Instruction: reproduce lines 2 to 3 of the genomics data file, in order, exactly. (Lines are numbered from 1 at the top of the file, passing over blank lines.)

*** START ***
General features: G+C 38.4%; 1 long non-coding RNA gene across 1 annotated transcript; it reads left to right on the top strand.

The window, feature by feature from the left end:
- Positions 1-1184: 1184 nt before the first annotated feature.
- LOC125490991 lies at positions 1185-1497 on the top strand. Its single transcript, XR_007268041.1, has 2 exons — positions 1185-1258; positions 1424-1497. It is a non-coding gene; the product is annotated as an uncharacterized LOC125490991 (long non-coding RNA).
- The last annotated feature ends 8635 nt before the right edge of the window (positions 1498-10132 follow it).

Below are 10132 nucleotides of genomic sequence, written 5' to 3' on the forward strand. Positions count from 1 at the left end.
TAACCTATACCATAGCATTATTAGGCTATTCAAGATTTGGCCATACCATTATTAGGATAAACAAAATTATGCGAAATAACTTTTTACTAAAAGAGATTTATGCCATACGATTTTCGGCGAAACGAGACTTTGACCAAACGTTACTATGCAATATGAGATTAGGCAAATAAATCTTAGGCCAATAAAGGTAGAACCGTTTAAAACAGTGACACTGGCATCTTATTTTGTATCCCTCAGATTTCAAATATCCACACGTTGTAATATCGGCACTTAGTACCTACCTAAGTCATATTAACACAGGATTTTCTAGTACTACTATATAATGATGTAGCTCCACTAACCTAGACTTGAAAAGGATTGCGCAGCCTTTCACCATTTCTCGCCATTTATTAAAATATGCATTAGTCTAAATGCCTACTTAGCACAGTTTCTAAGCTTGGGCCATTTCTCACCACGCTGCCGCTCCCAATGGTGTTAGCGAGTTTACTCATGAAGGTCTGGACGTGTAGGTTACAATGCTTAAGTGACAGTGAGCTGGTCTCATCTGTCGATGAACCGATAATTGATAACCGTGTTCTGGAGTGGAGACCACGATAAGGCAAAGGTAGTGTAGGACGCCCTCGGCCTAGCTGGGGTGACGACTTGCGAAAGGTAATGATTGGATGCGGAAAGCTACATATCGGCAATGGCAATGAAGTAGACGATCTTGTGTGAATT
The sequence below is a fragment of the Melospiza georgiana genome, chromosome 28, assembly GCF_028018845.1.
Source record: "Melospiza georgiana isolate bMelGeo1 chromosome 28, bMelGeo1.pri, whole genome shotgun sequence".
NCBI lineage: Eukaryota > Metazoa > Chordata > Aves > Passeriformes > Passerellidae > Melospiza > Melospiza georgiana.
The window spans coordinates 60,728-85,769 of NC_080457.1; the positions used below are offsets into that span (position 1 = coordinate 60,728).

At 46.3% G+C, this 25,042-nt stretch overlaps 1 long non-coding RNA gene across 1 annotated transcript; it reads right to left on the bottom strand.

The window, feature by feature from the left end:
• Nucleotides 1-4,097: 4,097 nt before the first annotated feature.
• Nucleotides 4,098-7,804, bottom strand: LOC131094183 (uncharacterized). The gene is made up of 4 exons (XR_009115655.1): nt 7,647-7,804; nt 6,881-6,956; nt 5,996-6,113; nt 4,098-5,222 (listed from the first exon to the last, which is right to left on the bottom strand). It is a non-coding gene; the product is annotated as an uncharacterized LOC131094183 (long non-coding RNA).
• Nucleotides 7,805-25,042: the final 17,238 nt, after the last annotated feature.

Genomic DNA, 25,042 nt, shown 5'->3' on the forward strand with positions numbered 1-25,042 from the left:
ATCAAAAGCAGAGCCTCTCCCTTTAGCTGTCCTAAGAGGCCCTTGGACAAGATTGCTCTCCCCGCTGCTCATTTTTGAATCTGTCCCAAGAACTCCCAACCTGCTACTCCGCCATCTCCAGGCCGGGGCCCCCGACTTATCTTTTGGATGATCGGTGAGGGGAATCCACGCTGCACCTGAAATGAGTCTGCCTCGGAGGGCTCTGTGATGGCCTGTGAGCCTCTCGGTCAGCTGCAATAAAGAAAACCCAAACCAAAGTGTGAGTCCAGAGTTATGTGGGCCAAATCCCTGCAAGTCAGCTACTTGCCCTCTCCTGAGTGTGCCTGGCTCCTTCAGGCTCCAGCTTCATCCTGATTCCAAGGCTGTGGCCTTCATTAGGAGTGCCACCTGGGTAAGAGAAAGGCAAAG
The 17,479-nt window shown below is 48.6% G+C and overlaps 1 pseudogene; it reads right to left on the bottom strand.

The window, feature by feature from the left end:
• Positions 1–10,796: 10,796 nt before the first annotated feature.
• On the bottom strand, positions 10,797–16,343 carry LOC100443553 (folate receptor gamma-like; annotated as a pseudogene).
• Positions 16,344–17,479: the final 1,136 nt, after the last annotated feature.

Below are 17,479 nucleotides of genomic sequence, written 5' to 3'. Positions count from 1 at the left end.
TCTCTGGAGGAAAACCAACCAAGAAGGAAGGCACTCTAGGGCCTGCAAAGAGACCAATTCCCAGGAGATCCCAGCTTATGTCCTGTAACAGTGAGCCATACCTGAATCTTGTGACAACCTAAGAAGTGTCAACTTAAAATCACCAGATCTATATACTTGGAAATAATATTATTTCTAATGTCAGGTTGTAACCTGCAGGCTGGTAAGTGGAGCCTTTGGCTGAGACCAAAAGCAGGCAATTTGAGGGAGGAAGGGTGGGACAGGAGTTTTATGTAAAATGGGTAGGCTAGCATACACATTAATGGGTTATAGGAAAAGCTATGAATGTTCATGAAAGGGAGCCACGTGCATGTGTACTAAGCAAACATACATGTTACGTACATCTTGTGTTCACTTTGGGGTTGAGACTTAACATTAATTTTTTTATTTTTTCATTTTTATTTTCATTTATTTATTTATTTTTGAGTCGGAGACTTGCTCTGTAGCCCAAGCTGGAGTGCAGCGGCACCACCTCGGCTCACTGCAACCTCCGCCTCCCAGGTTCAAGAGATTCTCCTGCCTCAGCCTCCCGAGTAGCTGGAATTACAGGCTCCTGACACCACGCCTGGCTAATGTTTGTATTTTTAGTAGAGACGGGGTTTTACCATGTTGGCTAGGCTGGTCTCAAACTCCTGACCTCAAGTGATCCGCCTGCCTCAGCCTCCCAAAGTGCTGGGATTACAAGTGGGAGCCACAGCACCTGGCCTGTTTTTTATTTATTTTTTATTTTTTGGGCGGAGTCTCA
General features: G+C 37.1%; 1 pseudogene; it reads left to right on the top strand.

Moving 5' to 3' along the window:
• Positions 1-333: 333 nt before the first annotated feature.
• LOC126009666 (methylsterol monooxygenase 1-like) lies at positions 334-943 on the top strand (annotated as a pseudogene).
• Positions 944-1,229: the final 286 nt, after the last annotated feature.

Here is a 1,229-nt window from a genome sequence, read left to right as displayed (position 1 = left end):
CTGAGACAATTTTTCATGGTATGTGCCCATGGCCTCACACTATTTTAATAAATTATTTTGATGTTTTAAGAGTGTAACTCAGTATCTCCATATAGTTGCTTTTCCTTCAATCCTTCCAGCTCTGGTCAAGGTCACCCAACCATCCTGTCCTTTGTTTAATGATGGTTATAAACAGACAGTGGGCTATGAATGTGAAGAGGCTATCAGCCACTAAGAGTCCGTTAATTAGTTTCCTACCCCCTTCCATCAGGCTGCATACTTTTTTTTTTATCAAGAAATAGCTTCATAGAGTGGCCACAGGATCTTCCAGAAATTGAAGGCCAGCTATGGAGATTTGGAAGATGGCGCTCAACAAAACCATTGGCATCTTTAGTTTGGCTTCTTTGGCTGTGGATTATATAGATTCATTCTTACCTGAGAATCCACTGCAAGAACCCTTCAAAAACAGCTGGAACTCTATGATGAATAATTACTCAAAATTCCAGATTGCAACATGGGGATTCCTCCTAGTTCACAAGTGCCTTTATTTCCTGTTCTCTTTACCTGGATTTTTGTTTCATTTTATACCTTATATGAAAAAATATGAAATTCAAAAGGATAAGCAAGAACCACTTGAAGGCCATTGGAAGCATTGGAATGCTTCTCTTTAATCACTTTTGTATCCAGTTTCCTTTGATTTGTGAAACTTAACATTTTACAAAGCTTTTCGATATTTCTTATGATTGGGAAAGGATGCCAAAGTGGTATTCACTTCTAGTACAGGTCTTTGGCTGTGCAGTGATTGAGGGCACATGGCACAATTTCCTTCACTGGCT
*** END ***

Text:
The window, feature by feature from the left end:
- Positions 1-1184: 1184 nt before the first annotated feature.